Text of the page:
Questions To Interview A Social Media Manager

Has the time come to hire a social media manager? If you are passing off social media to your marketing department or adding it on to someone else’s job in the company, you are probably ready to hire! But what on earth do you ask someone in an interview about such a new and often foreign field to so many. Sure some may think they are an expert b/c “I’m on Facebook ALL the time”, but that doesn’t mean a thing about promoting and engaging a business online. We’ve come up with a list of top questions you need to ask:

1. What is the number 1 benefit for a business to be on social media? Let’s hope they say “engagement”. Client/customer engagement is the most important thing a business can have online. Listen, everyone is online, everyone has some kind of social profile…no matter how much they admit to using it. Having your business on Facebook, Twitter, LinkedIn, Youtube is going to help you reach your audience. It gives you a chance to engage with them, answer questions, tell them about the company, make announcements, share deals and so much more. You need someone who can see this, who believes in this.

2. What do you know about monitoring and listening on social media? Here you are looking for someone with a fine attention to detail. Every day, multiple times a day, a social media manager needs to be checking and reviewing all your profiles. They need to be reading comments, answering questions, looking for shares, likes and Retweets. This is your audience talking to you, asking you something, showing you something…and if the manager isn’t actively monitoring it, you are missing out.

3. How are your writing skills? Maybe don’t even ask this question but have them show you! Give them a writing test.Throw them a few scenarios your company might talk about for the coming month and ask them to write posts. Delivering a message on social is short and sweet (especially on Twitter!) and if they can’t get the point across quickly, then they aren’t a good fit. Of course they might not immediately know your company’s tone and audience but hopefully they’ve done a bit of research! And those things can be established after hiring. But the basics of just writing can’t be faked so put them to the test.

4. How would you handle an angry customer or client online? Most importantly, they need to check with their immediate supervisor first, make them aware. Secondly, it is important to take the angry person offline quickly. A short post that acknowledges the person’s complaint and give them an outlet via email or phone to contact the company. This also shows anyone reading it that you are actively working on it. Once the issue is resolved offline then a reply can be posted informing of the resolution. But never ever delete a complaint. This tends to further anger clients and can result in an even harsher post. The caveat to this rule about deleting is any foul language, inappropriate images or harassment can certainly be deleted immediately and the person blocked.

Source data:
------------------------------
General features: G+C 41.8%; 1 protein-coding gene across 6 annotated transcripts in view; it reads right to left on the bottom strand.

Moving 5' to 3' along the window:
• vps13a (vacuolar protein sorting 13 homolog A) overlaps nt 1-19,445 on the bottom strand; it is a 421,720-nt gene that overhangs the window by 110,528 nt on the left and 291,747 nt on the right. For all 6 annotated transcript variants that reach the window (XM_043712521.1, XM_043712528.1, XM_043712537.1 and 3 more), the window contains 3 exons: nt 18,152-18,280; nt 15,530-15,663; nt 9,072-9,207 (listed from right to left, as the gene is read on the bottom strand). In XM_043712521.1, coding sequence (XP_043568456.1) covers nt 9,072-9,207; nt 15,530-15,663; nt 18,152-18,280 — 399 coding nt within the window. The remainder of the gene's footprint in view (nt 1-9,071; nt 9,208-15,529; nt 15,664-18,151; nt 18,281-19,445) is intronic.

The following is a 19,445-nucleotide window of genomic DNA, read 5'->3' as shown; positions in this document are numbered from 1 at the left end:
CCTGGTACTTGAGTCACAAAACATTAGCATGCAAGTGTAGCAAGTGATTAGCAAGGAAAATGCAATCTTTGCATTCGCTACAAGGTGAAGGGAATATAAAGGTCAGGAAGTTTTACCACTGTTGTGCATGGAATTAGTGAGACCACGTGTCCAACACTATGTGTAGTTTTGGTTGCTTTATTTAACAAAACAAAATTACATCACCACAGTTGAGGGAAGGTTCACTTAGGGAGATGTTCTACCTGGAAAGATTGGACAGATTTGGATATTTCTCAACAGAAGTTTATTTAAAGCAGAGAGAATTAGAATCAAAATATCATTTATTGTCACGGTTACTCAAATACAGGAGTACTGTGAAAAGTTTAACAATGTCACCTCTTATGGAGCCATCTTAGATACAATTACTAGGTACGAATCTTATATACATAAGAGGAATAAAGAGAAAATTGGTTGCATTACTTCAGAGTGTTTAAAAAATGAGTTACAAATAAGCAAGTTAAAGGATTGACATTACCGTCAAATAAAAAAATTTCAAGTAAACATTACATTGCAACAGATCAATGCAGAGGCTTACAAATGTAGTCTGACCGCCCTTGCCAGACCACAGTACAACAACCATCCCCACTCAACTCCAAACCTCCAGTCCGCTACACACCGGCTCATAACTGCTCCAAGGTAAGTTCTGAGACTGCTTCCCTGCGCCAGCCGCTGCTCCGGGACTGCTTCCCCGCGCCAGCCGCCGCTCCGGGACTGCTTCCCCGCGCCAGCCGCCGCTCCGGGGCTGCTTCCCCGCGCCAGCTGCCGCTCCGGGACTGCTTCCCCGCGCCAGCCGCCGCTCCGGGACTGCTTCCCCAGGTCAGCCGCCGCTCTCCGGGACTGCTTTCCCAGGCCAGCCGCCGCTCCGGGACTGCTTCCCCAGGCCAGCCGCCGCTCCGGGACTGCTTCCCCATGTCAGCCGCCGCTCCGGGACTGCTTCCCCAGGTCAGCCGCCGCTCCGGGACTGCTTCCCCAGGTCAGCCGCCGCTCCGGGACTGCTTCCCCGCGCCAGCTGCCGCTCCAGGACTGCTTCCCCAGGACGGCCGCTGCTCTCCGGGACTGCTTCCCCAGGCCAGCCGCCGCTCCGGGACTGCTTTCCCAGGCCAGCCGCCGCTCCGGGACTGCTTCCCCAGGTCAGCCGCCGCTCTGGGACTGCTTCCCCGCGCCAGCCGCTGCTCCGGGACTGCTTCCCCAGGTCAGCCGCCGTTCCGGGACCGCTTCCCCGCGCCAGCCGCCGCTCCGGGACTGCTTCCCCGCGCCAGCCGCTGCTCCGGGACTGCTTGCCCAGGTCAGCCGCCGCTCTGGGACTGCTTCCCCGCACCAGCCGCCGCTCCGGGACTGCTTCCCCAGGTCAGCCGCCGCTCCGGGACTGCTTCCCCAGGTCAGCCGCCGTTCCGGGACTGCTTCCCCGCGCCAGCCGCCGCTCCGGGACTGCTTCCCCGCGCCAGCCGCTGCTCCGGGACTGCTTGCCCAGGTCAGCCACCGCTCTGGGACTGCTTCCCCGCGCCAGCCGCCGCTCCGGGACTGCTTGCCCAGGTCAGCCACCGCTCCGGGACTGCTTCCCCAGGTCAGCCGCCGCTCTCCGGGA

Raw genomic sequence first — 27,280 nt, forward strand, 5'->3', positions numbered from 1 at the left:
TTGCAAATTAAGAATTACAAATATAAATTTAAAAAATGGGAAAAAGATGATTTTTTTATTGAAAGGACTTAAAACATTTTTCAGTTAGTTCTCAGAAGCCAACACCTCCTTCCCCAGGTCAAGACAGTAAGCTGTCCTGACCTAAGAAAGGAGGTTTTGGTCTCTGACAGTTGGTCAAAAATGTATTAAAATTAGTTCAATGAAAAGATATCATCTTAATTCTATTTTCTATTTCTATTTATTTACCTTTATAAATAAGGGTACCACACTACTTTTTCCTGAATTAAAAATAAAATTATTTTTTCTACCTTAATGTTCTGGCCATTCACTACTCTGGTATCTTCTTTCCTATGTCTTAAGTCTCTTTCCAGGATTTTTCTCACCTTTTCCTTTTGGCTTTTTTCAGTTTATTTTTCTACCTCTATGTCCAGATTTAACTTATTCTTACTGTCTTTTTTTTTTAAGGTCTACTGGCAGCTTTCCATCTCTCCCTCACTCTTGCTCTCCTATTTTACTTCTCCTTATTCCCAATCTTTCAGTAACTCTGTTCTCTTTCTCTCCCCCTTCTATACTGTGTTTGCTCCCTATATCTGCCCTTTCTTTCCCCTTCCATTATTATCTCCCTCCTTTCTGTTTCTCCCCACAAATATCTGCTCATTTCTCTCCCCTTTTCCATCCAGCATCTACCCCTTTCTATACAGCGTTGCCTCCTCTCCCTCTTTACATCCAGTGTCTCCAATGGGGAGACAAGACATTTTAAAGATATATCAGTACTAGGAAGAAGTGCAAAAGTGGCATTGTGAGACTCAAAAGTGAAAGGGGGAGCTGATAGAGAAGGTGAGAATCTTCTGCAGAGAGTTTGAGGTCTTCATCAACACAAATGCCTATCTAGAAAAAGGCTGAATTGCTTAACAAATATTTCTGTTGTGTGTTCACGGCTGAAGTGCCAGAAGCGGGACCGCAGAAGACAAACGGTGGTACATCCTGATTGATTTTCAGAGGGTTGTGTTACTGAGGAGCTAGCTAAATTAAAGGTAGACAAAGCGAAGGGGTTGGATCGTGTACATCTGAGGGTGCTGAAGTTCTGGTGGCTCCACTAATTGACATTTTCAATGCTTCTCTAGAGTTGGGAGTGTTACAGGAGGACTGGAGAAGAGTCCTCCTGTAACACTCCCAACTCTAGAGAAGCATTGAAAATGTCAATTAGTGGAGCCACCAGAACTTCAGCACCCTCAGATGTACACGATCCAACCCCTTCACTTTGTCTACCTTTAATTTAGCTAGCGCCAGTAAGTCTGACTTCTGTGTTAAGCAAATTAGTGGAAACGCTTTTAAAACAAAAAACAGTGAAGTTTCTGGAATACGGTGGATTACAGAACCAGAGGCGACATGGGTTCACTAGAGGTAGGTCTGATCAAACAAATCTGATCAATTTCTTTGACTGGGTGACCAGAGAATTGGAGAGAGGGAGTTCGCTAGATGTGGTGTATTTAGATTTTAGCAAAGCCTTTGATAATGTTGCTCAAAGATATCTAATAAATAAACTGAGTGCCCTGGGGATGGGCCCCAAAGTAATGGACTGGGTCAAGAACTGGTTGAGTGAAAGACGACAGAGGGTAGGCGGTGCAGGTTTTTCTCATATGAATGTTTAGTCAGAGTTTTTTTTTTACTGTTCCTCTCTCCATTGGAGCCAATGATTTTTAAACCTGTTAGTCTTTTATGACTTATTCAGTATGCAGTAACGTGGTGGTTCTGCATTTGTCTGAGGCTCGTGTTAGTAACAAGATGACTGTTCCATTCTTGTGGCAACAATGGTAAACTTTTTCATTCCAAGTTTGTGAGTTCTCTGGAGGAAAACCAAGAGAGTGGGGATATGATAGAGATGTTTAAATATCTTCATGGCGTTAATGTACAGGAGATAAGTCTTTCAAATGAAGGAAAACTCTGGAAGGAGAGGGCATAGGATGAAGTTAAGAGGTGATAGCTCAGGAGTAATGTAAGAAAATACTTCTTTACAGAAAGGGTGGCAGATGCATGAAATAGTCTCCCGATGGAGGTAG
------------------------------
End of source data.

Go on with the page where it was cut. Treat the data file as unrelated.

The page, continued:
5. How would you spend advertising dollars on social media? This question is definitely subjective to your company but hopefully there would be a discussion about building out your audience or promoting significant events/products/aspects of your company. There are many types of campaigns that can be run on social: audience development, promoted posts, driving traffic to your website, finding leads, etc. Someone newer to social may not have been exposed to all types of campaigns but do they have a general sense of marketing and common social goals?

6. How would you measure ROI? First, did they know what ROI was or did you see fear in their eyes! Second, listen for key things like level of engagement with likes, shares, Retweets and audience reached as well as increased page likes/followers, increased website traffic, metrics on ad spends, hashtag usage, etc.

7. Do you believe engaging our business on social media is even worth it? Ding ding ding, this is the BIG question! You have to have someone who believes in this. Someone who sees that regardless of people saying that they never use Facebook anymore or only skim Twitter occasionally, the numbers just don’t back that up. Businesses are thriving on social media. They are reaching customers, engaging with clients, developing leads, directing followers to their website and so much more. Find a person that believes in this. Period.

That’s a start for your interview list. Tailor it to your company, your team, your goals, your marketing plan but incorporate these basic questions in there. Good luck and happy hiring!

SOCIAL MEDIAClaire Lemaster